Dhyana – Also presented in many ancient Hindu texts, such as the Vedas, the Bhagavad Gita, and Sutras, it simply denotes meditation and it is employed in yoga exercises as a means to gain self-knowledge.

God/god, views of – Hindus possess numerous views of god. These include kathenotheism (the belief that many gods exist but only one is to be worshiped at a time), panentheism (the belief that an Ultimate Being is both immanent in and dependent on the world yet also transcendent to it), henotheism (the belief that many gods exist but that only one is selected to be worshiped), and monolatrism (the belief that many gods exist but that only one is worthy to be worshipped and this worship is consistent).

Guru – A guru is a personal spiritual teacher, guide, and counselor who is viewed to possess superior authority. In ancient India, gurus would orally transmit the teachings and wisdom found in the Vedic texts to their pupils. They would also assist fellow Hindus to achieve liberation from the cycle of birth and rebirth (see Reincarnation below).

Karma – This is spiritual and ethical concept familiar to many eastern religions. It is also one, in Hinduism, that is associated with action and the notion of rebirth (reincarnation). Karma, in its most simple form, means that good actions create good karma and that bad actions create bad karma. Causality is also a feature of karma in that for every action there is an effect, and that every action is factor for how a person will be reborn in the next life.

Mantra – Mantras, frequently employed by practicing Hindus in ceremonies, are spoken words, sentences, and verses believed to have mystical or spiritual efficacy.

Marga – Marga is most commonly associated with Buddhist literature and tradition although for Hindus it refers to paths constituting the journey to reaching release or moksha. Hindus identify several paths as stipulated in the Bhagavad Gita such as the path of duties, the path of knowledge, and path of devotion (see bhakti above).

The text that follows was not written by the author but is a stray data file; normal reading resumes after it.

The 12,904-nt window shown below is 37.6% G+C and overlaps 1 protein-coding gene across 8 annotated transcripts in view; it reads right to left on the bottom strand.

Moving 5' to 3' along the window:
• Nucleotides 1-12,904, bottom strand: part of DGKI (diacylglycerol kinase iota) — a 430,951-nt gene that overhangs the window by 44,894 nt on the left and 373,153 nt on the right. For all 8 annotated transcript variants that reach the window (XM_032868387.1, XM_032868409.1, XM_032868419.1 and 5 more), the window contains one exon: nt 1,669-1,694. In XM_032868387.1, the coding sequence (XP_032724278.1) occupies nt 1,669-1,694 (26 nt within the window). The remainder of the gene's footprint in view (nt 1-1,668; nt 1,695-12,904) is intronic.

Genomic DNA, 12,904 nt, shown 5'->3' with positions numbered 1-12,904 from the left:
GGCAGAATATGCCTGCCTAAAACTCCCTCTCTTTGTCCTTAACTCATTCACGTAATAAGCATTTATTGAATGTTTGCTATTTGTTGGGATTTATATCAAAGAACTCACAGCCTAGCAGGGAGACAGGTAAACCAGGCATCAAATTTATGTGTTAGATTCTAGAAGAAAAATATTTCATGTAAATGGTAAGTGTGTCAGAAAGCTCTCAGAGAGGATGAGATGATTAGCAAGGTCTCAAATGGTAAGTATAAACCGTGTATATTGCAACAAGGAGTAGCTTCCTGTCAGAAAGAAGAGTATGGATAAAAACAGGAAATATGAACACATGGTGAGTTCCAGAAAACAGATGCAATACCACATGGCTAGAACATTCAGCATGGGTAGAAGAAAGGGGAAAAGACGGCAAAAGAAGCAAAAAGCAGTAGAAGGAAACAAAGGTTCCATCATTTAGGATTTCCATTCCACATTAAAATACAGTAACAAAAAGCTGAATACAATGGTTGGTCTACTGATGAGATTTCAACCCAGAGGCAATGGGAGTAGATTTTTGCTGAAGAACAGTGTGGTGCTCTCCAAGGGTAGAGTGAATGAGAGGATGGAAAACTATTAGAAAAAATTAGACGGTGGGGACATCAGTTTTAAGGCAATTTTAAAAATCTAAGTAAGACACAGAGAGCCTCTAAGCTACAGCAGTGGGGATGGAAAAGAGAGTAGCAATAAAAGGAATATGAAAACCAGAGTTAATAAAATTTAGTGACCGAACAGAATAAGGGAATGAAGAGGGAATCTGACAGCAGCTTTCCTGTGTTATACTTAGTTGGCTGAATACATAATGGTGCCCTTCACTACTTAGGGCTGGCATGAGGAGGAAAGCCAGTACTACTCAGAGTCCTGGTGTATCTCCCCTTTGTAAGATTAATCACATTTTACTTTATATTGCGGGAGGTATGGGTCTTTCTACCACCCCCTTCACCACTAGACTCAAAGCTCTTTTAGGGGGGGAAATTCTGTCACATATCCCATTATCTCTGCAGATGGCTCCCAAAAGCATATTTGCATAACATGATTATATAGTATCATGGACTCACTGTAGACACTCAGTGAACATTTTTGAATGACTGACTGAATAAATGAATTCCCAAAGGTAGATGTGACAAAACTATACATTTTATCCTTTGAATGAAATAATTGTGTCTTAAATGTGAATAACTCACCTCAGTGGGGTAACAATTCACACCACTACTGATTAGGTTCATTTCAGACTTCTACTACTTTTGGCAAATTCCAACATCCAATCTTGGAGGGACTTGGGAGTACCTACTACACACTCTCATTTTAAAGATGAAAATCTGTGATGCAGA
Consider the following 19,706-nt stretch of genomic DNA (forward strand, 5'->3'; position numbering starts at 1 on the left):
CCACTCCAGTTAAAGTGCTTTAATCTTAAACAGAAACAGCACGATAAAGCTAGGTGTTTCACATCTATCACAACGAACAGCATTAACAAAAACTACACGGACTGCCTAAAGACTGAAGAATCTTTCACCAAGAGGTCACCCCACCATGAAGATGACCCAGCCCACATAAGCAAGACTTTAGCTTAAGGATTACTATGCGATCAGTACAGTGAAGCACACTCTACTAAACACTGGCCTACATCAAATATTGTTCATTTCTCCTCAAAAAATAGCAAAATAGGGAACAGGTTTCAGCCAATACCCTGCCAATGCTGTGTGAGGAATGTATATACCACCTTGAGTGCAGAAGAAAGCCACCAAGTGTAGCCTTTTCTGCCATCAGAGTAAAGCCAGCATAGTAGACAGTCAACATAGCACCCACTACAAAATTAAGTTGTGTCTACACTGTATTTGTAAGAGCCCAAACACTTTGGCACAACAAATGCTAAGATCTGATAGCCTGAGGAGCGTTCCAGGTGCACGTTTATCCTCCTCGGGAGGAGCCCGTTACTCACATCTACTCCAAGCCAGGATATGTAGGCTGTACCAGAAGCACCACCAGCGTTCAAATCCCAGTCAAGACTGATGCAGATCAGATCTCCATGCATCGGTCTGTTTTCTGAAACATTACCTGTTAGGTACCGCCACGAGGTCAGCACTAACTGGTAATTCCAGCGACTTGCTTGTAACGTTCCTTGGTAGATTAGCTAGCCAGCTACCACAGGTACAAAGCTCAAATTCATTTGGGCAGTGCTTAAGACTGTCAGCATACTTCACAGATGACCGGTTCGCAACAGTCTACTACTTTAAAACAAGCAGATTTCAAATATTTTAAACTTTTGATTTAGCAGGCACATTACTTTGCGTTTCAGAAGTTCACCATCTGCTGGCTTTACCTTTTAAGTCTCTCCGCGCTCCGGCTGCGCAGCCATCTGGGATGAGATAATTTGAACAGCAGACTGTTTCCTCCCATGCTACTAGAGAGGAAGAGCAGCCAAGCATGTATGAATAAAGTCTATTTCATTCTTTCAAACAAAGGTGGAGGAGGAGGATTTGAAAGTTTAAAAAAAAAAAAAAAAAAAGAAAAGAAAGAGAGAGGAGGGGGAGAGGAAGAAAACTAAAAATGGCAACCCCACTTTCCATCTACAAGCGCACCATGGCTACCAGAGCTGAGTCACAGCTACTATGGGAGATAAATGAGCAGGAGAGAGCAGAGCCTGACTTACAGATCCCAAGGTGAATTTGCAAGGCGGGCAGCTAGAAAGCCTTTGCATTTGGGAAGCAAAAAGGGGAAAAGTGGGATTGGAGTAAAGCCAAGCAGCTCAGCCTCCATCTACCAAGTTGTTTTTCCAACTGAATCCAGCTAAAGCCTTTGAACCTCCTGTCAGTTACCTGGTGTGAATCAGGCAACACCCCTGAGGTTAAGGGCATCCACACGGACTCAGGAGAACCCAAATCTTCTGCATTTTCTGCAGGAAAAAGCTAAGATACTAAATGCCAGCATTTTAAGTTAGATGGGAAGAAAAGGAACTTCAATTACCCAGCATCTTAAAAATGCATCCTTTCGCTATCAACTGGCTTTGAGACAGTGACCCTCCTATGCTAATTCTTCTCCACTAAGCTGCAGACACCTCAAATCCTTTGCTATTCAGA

Moksha – This denotes the liberation from the cycle of death and rebirth. It is an important concept that has evolved over time in the Vedas and the Upanishads, and is viewed differently by Hindu religious groups and schools in terms of the paths for attaining it and whether or not it can take place in life or only after death.

Prasada – Meaning “favour” or “grace,” Prasada is a gift, such as food, water, flowers, or fruits, that is offered by Hindus during time of worship. The offering can be given to a god or to an avatar.

Reincarnation – This is also referred to as rebirth, and is the idea that all life forms go through a cycle of reincarnation (a series of births and rebirths). Different religions possess different views of how one’s rebirth could take shape whether that be in the form of a human, animal, or is spiritual. For Hindus, the process of birth and rebirth is endless until moksha is achieved to end the process.

Satya – Meaning “truth” in Sanskrit, satya is a concept embedded within a diverse range of Hindu texts, which includes speaking the truth and is believed to be an essential component for harmony within the universe.

Varna – This is a social structure in the form of a class system within traditional Hindu societies. There are typically four classes: priestly (brahmin), warrior and rulers (kshatriya), farmers and merchants (vaisya), and the labourers and servants (sudra). Not all in society fall within these four classes, which has led some to propose a 5th class, namely the classless outcasts or untouchables (chandalas or dalits). The varna class system is hierarchical are deemed to be natural distinctions that are divinely inspired.